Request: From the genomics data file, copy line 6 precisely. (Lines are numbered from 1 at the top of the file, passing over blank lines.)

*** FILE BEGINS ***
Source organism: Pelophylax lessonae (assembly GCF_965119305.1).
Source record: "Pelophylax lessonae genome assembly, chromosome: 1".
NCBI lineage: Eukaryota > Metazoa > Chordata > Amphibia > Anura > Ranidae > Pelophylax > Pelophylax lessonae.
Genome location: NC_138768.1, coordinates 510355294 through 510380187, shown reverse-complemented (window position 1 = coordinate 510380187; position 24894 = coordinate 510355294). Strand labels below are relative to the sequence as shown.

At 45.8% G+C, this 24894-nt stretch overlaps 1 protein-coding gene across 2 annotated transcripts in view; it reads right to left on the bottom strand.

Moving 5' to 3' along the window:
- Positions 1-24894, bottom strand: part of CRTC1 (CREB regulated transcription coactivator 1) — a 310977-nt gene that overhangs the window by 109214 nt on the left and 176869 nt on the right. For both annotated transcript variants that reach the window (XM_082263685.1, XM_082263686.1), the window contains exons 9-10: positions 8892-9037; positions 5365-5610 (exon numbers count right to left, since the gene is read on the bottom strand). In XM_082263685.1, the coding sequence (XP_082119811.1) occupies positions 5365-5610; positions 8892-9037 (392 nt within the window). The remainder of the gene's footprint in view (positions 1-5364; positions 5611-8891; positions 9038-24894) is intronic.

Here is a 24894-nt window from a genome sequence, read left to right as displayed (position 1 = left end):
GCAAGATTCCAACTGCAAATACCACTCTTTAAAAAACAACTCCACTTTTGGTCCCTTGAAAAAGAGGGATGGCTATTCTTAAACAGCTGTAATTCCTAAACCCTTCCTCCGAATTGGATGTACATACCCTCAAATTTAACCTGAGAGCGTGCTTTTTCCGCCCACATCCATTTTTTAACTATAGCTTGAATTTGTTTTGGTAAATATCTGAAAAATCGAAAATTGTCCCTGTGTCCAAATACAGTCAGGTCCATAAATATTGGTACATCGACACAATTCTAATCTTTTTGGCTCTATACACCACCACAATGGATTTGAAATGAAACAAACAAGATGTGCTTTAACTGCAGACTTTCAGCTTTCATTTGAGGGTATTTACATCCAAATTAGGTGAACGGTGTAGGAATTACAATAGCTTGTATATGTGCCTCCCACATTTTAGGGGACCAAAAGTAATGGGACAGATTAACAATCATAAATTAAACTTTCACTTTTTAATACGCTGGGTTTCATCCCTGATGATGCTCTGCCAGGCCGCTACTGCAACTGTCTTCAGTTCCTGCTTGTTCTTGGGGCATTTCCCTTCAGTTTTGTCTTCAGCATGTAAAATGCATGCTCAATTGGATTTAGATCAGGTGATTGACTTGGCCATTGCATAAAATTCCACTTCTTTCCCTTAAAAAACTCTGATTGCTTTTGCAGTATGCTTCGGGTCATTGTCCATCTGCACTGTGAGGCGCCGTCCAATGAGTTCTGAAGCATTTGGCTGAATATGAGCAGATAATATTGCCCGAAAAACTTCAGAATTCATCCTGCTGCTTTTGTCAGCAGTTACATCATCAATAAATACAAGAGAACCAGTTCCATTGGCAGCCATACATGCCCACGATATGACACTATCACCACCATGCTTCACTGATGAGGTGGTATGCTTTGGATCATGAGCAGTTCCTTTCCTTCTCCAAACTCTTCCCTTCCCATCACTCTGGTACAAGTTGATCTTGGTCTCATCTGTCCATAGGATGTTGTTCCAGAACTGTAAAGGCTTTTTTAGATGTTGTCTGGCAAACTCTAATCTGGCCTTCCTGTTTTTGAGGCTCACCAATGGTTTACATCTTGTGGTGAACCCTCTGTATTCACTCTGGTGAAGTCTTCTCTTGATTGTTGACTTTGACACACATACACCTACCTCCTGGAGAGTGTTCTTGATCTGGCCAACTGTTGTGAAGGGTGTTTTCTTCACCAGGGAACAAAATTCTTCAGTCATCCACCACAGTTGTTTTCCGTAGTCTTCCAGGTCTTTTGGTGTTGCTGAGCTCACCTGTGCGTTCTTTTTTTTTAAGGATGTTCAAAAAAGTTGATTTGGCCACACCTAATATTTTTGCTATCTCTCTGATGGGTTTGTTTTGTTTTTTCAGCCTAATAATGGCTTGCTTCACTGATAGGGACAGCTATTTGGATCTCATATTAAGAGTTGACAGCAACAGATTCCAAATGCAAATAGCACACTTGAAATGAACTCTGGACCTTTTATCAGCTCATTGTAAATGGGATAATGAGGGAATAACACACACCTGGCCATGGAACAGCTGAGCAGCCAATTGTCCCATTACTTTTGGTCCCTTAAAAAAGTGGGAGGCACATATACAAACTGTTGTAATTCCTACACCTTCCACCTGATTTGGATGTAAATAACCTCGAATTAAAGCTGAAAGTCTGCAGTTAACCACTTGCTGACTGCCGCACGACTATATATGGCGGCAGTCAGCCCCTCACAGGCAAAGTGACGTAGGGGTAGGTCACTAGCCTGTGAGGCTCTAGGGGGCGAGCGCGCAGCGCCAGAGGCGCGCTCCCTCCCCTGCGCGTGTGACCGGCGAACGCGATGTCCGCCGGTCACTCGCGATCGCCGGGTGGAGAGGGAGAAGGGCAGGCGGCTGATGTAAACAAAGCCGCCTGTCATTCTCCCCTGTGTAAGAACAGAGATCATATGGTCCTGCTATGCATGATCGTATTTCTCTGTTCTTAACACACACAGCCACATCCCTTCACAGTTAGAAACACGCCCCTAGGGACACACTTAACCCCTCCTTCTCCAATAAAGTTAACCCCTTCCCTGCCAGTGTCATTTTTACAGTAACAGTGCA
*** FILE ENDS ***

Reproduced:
Moving 5' to 3' along the window: